A digital decision support system (selfBACK) for improved self-management of low back pain: A pilot study with 6-week follow-up

Louise Fleng Sandal*, Cecilie K. Øverås, Anne Lovise Nordstoga, Karen Wood, Kerstin Bach, Jan Hartvigsen, Karen Søgaard, Paul Jarle Mork

*Corresponding author for this work

Research output: Contribution to journalJournal articleResearchpeer-review

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Background: Very few of the publicly available apps directed towards self-management of low back pain (LBP) have been rigorously tested and their theoretical underpinnings seldom described. The selfBACK app was developed in collaboration with end-users and clinicians and its content is supported by best evidence on self-management of LBP. The objectives of this pilot study were to investigate the basis for recruitment and screening procedures for the subsequent randomized controlled trial (RCT), to test the inclusion process in relation to questionnaires and app installation, and finally to investigate the change in primary outcome over time.

Methods: This single-armed pilot study enrolled 51 participants who had sought help for LBP of any duration from primary care (physiotherapy, chiropractic, or general practice) within the past 8 weeks. Participants were screened for eligibility using the PROMIS-Physical-Function-4a questionnaire. Participants were asked to use the selfBACK app for 6 weeks. The app provided weekly tailored self-management plans targeting physical activity, strength and flexibility exercises, and education. The construction of the self-management plans was achieved using case-based reasoning (CBR) methodology to capture and reuse information from previous successful cases. Participants completed the primary outcome pain-related disability (Roland-Morris Disability Questionnaire [RMDQ]) at baseline and 6-week follow-up along with a range of secondary outcomes. Metrics of app use were collected throughout the intervention period.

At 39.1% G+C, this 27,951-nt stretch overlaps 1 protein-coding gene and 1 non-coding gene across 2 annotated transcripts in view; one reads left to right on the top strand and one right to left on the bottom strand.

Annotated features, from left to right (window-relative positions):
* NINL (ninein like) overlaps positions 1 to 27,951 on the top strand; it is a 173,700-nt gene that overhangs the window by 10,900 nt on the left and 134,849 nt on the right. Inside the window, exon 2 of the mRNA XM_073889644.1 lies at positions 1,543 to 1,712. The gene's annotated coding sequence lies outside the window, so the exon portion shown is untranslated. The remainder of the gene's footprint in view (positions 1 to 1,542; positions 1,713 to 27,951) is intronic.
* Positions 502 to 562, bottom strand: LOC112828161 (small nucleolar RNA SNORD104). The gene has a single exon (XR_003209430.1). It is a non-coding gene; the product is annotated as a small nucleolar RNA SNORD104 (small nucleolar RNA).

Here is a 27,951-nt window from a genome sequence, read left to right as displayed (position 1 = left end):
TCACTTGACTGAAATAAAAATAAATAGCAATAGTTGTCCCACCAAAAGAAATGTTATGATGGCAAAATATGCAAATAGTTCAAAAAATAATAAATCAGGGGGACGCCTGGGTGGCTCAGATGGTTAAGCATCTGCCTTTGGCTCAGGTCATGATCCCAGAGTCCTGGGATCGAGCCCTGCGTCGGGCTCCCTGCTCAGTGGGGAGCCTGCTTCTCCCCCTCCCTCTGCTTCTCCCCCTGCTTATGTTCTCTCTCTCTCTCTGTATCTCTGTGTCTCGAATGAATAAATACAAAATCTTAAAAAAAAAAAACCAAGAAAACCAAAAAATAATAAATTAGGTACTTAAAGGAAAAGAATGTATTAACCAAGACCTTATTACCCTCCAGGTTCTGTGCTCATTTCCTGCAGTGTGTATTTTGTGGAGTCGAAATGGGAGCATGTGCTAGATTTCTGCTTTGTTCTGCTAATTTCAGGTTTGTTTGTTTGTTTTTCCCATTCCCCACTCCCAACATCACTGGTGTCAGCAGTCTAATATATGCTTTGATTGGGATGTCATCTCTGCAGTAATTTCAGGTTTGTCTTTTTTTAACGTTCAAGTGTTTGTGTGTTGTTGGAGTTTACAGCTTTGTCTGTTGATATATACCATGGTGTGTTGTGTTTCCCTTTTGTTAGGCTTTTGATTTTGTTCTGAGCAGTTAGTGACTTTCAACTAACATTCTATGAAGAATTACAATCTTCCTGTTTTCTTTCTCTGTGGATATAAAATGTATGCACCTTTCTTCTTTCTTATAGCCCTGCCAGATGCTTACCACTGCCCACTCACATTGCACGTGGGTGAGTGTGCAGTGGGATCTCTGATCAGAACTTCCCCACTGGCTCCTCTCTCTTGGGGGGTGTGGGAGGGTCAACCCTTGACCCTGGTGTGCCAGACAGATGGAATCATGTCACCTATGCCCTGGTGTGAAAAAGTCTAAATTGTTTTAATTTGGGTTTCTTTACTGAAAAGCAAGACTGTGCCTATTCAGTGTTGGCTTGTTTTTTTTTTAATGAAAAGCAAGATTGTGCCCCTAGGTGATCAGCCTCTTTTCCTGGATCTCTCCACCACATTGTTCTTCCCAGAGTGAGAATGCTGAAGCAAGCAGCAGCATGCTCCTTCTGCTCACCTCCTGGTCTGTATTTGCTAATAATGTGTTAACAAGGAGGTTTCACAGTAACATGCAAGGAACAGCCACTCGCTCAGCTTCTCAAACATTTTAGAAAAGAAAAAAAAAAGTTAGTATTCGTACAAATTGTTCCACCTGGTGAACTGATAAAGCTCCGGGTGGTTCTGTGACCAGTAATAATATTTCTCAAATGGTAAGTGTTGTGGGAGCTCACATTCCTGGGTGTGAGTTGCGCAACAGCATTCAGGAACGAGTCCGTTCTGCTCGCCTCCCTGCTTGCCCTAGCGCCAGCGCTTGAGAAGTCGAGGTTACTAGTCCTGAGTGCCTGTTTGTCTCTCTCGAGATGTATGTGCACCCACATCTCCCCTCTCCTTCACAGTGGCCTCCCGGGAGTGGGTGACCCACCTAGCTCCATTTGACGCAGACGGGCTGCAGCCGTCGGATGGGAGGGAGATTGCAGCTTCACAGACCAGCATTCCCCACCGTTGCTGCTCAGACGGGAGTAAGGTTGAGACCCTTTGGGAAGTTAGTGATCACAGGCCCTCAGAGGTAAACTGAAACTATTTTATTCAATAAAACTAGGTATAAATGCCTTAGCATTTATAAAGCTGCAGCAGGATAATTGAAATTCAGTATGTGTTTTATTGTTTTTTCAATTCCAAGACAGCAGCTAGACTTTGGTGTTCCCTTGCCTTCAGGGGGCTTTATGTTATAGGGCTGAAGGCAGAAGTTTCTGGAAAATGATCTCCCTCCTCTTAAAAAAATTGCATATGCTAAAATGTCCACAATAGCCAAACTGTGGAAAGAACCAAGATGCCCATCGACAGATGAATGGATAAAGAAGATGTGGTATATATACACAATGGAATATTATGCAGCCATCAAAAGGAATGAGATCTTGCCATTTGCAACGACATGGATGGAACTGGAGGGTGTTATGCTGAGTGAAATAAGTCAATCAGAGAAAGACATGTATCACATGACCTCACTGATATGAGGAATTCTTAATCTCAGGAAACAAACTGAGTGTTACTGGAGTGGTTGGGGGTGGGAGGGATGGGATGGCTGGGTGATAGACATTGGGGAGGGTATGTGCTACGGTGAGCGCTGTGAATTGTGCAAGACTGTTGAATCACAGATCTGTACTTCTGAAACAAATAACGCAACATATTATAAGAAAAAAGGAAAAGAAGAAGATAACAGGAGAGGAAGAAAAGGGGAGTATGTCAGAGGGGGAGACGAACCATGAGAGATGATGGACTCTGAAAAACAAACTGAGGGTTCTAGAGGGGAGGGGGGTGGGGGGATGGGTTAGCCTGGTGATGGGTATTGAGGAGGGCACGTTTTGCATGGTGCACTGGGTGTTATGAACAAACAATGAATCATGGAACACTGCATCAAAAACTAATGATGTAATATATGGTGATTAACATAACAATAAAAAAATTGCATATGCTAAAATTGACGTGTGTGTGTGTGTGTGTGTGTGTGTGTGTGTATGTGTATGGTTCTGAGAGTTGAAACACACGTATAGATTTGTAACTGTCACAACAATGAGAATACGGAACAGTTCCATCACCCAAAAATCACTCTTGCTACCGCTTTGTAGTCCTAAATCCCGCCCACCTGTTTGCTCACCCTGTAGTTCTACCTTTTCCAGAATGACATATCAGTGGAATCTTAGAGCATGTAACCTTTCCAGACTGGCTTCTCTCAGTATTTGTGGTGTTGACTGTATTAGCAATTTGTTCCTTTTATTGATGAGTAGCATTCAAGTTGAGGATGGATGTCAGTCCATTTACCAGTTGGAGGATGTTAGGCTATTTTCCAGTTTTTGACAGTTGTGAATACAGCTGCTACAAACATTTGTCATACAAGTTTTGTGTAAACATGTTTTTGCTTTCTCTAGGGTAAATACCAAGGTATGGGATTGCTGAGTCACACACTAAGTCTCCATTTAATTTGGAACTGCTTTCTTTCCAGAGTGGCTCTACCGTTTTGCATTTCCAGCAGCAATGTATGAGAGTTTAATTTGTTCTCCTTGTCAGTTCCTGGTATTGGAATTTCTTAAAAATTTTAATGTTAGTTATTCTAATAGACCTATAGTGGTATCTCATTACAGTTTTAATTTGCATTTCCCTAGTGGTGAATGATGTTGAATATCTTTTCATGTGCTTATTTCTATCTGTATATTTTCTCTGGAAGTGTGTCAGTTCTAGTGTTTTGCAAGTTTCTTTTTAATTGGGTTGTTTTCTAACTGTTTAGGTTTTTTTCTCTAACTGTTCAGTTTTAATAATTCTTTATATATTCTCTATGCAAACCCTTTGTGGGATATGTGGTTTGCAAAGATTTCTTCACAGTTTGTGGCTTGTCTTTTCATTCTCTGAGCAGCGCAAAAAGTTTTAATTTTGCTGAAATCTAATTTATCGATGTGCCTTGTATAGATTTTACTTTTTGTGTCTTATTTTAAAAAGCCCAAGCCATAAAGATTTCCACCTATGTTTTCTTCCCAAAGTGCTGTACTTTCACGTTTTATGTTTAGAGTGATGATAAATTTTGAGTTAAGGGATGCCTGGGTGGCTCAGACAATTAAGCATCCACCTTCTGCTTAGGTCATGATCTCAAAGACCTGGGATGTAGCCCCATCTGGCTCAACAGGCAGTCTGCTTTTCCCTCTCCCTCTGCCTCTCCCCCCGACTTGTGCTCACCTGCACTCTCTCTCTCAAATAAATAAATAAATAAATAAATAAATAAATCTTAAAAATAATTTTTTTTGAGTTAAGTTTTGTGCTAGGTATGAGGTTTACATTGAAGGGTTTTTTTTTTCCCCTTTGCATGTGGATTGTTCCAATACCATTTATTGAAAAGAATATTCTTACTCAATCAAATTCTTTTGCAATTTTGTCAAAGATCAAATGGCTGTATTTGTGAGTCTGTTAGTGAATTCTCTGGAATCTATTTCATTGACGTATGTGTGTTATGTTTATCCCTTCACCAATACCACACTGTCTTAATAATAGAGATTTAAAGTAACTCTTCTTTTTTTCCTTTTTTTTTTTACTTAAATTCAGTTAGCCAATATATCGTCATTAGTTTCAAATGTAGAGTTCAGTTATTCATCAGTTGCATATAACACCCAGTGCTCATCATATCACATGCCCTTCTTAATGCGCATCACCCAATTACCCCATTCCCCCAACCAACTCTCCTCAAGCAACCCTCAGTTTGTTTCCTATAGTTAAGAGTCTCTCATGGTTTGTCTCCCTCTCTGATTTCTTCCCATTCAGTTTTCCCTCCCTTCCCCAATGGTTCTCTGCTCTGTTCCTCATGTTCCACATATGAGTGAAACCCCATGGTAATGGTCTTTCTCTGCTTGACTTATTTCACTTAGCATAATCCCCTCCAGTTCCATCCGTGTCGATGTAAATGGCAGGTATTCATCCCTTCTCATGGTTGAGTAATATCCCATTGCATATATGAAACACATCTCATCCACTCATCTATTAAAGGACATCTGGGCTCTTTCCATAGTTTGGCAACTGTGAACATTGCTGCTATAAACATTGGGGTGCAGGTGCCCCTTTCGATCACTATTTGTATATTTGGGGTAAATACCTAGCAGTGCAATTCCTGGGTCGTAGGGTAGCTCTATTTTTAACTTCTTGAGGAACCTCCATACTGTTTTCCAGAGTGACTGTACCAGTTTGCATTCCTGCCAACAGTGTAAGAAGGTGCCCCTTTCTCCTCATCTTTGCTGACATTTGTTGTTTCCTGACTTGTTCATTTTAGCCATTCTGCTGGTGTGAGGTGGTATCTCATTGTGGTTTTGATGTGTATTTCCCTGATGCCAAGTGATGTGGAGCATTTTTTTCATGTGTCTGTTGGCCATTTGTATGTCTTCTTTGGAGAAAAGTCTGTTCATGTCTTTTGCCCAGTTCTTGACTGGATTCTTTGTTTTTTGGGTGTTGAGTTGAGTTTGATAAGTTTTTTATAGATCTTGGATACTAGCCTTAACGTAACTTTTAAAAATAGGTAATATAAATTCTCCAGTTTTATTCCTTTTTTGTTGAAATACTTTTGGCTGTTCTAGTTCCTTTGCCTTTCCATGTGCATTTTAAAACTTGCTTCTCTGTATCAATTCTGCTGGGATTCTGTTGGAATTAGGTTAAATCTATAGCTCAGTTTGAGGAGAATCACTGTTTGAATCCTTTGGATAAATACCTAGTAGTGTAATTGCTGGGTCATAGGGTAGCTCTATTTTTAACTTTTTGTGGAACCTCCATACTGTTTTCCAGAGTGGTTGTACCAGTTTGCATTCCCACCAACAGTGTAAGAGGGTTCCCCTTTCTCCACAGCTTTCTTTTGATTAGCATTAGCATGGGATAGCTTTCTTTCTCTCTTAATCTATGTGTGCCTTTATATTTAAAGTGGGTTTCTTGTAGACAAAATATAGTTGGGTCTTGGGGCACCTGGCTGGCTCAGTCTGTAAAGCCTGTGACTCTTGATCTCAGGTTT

Results: Follow-up data at 6 weeks was obtained for 43 participants. The recruitment procedures were feasible, and the number needed to screen was acceptable (i.e., 1.6:1). The screening questionnaire was altered during the pilot study. The inclusion process, answering questionnaires and app installation, were feasible. The primary outcome (RMDQ) improved from 8.6 (SD 5.1) at baseline to 5.9 (SD 4.0) at 6-week follow-up (change score 1.8, 95% CI 0.7 to 2.9). Participants spent on average 134 min (range 0-889 min) using the app during the 6-week period.

Conclusion: The recruitment, screening, and inclusion procedures were feasible for the subsequent RCT with a small adjustment. The improvement on the RMDQ from baseline to follow-up was small. Time pattern of app usage varied considerably between the participants.

Trial registration: NCT03697759. Registered on August 10, 2018. https://clinicaltrials.gov/ct2/show/NCT03697759.

Original languageEnglish
Article number72
JournalPilot and Feasibility Studies
Pages (from-to)72
Number of pages11
Publication statusPublished - 23. May 2020

Bibliographical note

© The Author(s) 2020.


  • App
  • Artificial intelligence
  • Case-based reasoning
  • Low back pain
  • mHealth
  • Recommender system
  • Self-management


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